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JDM Traditional Japanese Car Honda CR-X

The CR-X is a compact passenger car produced and marketed by Honda.

The first generation CD-X was a derivative of the BALLADE, a sister model of Honda compact model Civic, and was launched prior to the Civic full model change as a passenger car in the new "FF lightweight sports" category.

The origin of CR-X is a coined word combining "Car Renaissance" and the unknown number "X," which means "a car for the new century". It is also said that the development team had the idea of creating a "CIVIC Renaissance," a Civic series with a new sense of values different from those of the previous generation.

The first CR-X was launched in July 1983 as the BALLADE Sport CR-X. Its catchphrase was "Duet Cruiser".

The style of the CR-X was characterized by a "fastback" coupe style with a hatch in the rear and a truncated tail end. It also featured semi-retractable headlights.

The CR-X was available with two types of engines: a 1.5L EW-type engine (PGM-FI version) and a 1.3L EV-type engine (Carburetor version).
In November 1984, a new "Si" model with a 1.6L ZC-type engine was also added.

The second generation CR-X was launched in September 1987. The catchphrase was "cyber sports," in reference to the cyberpunk fad of the time.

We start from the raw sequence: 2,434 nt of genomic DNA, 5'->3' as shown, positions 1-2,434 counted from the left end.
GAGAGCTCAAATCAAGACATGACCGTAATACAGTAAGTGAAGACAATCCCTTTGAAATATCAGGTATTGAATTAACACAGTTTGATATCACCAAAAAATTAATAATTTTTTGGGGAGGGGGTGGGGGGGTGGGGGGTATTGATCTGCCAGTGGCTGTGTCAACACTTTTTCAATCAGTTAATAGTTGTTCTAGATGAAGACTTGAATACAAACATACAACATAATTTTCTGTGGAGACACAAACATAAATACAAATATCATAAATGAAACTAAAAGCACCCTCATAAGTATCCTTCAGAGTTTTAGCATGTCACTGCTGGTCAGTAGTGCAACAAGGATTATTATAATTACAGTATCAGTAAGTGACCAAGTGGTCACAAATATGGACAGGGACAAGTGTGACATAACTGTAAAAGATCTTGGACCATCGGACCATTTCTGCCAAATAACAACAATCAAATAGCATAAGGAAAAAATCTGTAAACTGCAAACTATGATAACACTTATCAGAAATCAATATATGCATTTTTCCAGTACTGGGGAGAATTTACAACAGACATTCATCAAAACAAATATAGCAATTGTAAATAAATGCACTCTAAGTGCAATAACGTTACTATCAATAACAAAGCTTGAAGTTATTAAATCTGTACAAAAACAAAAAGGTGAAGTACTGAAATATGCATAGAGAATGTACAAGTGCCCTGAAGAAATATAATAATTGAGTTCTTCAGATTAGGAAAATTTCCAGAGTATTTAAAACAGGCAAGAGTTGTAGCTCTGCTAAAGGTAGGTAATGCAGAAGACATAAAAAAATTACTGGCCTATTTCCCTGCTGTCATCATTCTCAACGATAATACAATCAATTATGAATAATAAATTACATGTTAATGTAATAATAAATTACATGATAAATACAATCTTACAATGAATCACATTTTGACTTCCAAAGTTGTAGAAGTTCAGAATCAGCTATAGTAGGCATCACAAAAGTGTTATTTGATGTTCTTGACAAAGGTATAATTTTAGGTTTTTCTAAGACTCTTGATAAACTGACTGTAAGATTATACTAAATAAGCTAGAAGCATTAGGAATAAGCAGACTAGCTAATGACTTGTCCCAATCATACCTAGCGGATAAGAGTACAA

In October 1986, the "BALLADE" was removed from the car's name and it became a stand-alone model, as Honda BALLADE was ended. There were two grades: the 1.5L "1.5X" and the 1.6L "Si".

The second generation CR-X retained the styling of the first generation, with flush surfaces in various parts and a wider and lower overall form. The rear end of the car featured an "extra window" to ensure rearward visibility, which had been a problem in the first generation.

The second generation CR-X had two types of engines: the D15B engine (CV dual carbureted) and the ZC engine. the D15B engine, although SOHC, had four valves per cylinder and was called the "hyper 16 valve" engine.

Like the previous CR-X, the "Si" had a power bulge on its hood, making it easy to distinguish its appearance from that of the 1.5X.
In September 1989, the "SiR" equipped with the B16A engine with variable valve timing and "VTEC" lift mechanism was added. It boasted a maximum output of 160 PS.

The third generation CR-X was launched in March 1992. It was given the pet name "delSol" and featured an electric convertible top named "Trans Top," which allowed the roof to be stored in a special holder in the trunk compartment at the touch of a switch, replacing the hatchback style that had been used until then.

In the third generation CR-X, the B16A engine was available in the "SiR" model, and its maximum output was increased to 170 PS.

In addition to the open-top version, it also featured a four-light system with round accessory lights recessed into the bumper inside the headlights.

In December 1998, due to the shrinking market for specialty coupes in Japan and its position as a rival to the Civic Coupe for the North American market, the CR-X delSol was discontinued, ending the 16-year history of three generations of the CR-X.